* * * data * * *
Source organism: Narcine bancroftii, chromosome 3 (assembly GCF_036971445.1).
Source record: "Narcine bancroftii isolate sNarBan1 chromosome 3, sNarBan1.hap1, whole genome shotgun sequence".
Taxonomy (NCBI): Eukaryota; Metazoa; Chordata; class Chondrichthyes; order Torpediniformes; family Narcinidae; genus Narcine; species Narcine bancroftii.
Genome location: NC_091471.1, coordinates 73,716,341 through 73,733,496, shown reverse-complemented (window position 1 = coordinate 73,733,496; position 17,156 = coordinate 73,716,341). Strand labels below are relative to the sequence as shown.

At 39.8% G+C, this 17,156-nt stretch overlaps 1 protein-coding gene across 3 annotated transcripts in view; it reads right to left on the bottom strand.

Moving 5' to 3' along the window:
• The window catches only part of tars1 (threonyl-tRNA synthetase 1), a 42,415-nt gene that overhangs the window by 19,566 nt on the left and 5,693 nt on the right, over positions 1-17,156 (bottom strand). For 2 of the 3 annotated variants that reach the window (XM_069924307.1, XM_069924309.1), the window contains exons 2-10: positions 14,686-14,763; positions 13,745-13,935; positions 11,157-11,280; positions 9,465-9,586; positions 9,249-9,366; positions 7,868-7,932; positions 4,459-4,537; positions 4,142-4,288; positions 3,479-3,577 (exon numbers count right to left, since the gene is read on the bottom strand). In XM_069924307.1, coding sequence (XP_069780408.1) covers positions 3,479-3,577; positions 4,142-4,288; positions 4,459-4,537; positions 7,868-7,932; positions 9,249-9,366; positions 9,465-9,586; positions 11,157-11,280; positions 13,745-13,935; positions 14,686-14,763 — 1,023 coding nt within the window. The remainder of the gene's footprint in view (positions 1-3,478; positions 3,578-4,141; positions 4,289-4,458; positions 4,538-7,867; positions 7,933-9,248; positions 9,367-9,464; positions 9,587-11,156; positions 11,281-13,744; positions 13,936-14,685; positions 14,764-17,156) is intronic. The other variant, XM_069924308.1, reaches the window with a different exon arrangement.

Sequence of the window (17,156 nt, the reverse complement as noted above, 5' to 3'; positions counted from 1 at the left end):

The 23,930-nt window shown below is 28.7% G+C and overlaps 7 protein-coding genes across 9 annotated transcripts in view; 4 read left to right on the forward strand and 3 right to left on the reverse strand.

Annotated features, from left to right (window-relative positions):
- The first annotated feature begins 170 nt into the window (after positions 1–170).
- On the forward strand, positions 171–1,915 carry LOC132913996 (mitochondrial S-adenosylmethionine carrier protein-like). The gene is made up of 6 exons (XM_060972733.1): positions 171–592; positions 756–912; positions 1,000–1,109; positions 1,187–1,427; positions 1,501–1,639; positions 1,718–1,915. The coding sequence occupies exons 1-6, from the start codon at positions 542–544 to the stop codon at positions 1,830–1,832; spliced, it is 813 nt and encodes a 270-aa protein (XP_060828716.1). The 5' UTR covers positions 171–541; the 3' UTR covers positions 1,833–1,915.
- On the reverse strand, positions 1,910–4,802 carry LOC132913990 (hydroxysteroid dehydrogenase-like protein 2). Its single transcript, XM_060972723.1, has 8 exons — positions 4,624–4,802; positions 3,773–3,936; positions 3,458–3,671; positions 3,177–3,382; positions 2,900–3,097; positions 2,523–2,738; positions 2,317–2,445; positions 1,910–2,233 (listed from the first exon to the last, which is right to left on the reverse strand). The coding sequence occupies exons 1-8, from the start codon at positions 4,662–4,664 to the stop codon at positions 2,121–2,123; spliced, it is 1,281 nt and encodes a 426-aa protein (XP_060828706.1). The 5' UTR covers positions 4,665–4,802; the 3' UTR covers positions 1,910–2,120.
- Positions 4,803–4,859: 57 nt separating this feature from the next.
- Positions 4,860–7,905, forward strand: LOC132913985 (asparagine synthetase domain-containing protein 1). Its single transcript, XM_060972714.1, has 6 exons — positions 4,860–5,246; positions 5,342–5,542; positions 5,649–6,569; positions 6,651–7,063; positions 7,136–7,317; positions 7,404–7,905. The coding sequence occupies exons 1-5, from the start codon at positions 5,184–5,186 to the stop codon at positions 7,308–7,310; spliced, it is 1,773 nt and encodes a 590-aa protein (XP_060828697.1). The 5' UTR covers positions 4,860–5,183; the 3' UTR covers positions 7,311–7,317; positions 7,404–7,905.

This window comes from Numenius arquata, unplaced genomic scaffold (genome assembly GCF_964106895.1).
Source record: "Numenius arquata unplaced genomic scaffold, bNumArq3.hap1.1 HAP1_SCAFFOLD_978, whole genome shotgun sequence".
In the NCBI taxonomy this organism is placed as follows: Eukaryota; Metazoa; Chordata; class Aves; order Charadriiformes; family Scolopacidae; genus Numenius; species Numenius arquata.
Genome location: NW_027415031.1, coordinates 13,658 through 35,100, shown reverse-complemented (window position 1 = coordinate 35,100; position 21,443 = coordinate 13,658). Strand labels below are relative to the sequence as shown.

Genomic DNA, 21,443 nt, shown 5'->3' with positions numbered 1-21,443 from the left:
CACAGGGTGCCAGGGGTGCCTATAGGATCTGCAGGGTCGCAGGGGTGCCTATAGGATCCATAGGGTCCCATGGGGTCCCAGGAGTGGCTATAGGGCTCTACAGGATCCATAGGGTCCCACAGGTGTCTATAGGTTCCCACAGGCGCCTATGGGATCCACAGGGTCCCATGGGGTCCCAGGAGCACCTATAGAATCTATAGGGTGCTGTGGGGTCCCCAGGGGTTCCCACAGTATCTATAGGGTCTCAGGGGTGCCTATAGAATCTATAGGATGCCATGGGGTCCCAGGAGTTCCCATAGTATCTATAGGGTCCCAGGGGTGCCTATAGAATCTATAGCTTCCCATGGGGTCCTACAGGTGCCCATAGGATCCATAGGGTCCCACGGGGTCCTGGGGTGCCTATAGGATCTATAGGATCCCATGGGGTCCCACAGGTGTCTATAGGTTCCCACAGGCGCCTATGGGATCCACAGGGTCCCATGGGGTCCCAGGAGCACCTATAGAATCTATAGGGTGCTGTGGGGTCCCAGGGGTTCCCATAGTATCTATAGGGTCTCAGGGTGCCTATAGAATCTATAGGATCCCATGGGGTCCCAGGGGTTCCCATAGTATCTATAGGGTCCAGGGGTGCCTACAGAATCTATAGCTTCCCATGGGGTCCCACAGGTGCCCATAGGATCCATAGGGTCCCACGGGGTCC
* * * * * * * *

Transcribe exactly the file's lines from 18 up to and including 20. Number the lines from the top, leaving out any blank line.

In the NCBI taxonomy this organism is placed as follows: Eukaryota; Metazoa; Chordata; class Aves; order Charadriiformes; family Scolopacidae; genus Numenius; species Numenius arquata.
Genome location: NW_027415031.1, coordinates 13,658 through 35,100, shown reverse-complemented (window position 1 = coordinate 35,100; position 21,443 = coordinate 13,658). Strand labels below are relative to the sequence as shown.

Genomic DNA, 21,443 nt, shown 5'->3' with positions numbered 1-21,443 from the left: